In looking at the calendar, Bill and I leave Polis for Larnaka on the morning of Wednesday the 26th since I fly back to the US on the 27th. So, since I will be taking a research trip to Nicosia on Friday, that leaves us only 6 more work days. This means that we are in the danger zone. We have to be careful with our work plan so that we do not forget to get something critical finished (like an important excavation pass analyzed), nor do we want to be running around frantically next Tuesday trying to accomplish everything – the voice of experience says that this leads to disaster. This means prioritizing tasks and estimating realistically how long these tasks will take – since they almost always take longer than expected.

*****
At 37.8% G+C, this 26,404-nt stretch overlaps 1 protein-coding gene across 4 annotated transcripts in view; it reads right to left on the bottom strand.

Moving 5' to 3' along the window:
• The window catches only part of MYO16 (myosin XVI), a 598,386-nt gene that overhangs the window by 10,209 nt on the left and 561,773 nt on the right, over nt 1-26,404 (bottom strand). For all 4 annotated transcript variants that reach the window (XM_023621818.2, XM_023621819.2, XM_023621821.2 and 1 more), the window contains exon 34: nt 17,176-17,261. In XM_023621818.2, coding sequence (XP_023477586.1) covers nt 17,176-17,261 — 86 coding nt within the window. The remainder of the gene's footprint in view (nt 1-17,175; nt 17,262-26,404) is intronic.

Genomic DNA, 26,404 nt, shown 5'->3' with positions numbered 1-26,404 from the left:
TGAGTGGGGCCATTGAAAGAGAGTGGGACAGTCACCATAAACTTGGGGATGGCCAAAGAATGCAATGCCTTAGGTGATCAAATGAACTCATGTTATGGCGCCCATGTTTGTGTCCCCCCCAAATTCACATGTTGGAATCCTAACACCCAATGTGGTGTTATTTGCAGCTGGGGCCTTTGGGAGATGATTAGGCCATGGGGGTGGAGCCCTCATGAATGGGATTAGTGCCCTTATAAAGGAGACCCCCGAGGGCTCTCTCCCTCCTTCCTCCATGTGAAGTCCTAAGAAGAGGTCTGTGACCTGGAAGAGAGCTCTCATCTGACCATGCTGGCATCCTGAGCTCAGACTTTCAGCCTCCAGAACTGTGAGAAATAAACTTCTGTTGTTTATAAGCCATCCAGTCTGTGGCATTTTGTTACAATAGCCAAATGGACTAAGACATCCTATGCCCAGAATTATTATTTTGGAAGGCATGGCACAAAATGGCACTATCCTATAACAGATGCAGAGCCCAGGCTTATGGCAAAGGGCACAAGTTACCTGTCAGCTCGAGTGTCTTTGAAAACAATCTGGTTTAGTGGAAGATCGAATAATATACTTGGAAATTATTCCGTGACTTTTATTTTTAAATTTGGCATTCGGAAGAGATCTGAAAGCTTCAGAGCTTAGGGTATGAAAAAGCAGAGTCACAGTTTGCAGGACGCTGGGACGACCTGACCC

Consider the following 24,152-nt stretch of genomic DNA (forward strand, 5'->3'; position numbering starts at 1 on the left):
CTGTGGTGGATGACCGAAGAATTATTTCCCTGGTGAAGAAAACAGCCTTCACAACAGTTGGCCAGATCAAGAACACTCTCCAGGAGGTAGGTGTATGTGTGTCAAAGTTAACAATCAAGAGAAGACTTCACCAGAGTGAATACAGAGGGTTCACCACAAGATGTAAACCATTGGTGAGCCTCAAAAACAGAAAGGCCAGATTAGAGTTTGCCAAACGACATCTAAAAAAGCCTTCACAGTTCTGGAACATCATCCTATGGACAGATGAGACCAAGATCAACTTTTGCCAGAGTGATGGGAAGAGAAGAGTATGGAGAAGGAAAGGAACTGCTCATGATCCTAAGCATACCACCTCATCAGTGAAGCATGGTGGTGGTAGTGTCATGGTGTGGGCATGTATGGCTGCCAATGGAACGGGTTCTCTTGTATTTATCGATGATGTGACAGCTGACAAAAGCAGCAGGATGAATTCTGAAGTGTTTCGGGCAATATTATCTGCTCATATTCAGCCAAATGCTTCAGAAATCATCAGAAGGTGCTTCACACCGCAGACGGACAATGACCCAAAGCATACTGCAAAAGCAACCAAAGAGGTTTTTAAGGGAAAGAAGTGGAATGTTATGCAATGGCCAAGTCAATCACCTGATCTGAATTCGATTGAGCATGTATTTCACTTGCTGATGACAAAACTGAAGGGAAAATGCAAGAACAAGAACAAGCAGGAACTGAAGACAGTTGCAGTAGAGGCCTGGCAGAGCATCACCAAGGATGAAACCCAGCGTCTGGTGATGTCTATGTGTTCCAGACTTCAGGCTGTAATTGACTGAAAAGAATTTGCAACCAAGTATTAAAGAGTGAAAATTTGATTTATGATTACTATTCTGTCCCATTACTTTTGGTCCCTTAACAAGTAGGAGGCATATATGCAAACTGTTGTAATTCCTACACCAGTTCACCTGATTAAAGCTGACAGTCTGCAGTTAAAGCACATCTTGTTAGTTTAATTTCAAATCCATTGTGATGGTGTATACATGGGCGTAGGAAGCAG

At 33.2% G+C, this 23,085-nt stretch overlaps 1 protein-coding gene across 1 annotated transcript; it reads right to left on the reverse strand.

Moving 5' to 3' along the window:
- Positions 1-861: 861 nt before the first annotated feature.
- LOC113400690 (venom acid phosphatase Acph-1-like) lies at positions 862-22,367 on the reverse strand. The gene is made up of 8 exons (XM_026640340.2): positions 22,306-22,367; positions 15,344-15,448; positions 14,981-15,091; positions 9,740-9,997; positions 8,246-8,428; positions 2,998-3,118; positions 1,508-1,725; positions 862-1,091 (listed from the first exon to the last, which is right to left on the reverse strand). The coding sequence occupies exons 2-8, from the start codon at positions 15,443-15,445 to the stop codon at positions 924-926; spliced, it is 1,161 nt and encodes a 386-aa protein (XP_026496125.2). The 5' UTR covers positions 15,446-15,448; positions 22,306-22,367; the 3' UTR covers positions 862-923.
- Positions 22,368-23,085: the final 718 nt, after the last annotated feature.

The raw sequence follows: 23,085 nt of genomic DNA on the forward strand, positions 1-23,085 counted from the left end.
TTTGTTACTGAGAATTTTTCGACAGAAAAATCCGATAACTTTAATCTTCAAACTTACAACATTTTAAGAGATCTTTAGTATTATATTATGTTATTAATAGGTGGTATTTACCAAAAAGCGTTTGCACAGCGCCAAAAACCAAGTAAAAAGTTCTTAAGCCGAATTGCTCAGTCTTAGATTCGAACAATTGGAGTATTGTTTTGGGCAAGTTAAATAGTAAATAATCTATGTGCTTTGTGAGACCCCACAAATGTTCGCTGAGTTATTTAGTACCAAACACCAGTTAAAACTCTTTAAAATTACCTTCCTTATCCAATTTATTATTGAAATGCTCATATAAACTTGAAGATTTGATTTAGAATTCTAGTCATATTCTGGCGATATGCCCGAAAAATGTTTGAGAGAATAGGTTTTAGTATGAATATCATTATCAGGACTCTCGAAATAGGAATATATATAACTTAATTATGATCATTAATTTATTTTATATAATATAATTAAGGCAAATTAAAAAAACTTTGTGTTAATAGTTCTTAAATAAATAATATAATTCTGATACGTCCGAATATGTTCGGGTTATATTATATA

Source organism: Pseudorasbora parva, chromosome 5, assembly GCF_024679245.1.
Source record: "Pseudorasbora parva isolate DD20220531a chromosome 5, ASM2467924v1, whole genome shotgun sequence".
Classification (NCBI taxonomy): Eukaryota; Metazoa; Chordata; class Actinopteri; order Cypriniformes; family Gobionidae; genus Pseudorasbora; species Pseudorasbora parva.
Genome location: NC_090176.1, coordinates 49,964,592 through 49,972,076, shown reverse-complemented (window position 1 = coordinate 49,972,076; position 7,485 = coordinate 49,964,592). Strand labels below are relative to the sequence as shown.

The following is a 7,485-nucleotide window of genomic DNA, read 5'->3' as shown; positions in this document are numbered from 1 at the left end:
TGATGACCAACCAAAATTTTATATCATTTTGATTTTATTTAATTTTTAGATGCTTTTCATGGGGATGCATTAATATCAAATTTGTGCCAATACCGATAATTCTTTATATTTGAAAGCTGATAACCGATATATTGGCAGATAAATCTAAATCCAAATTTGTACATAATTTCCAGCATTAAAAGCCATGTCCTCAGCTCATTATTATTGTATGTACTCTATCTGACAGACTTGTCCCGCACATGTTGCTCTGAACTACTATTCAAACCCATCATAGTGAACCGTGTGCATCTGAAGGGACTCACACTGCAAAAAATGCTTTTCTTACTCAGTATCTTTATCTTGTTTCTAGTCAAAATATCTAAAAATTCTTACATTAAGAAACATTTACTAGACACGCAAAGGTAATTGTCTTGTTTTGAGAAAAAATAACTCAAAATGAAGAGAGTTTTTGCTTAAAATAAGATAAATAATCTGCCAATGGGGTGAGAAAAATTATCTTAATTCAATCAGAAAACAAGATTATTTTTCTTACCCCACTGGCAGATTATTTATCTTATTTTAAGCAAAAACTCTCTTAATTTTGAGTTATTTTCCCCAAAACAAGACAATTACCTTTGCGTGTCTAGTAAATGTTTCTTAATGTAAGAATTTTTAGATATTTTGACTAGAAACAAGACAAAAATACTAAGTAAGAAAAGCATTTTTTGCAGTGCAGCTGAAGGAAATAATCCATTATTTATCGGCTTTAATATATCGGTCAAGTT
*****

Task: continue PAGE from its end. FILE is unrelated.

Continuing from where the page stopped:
On the ceramic front, we are going back through the pottery I have analyzed over the last three seasons and trying to refine my ceramic identifications if possible, looking for comparanda, and choosing pieces for inclusion in a catalog for an article on the basilica. This has been a little nerve racking for me. As Brandon said to me this morning – it is a no-win situation since if your first identification is correct, you are just doing your job, but if you find you need to change your identification in some way, then you blew it. In our work on dating the construction of the basilica, we have been focusing on the context pottery that was collected during the excavation, and this are small sherds. It was only in the last day or so that I tookthe opportunity to look at the ceramics that were pulled at the time of excavation because they were more complete, or appeared especially diagnostic. After dealing with thousands of small, broken sherds, these pieces are fun to look at because they look so nice. The only drawback to looking at the ESA plate Brandon is examining in the picture was the dead mouse in the box.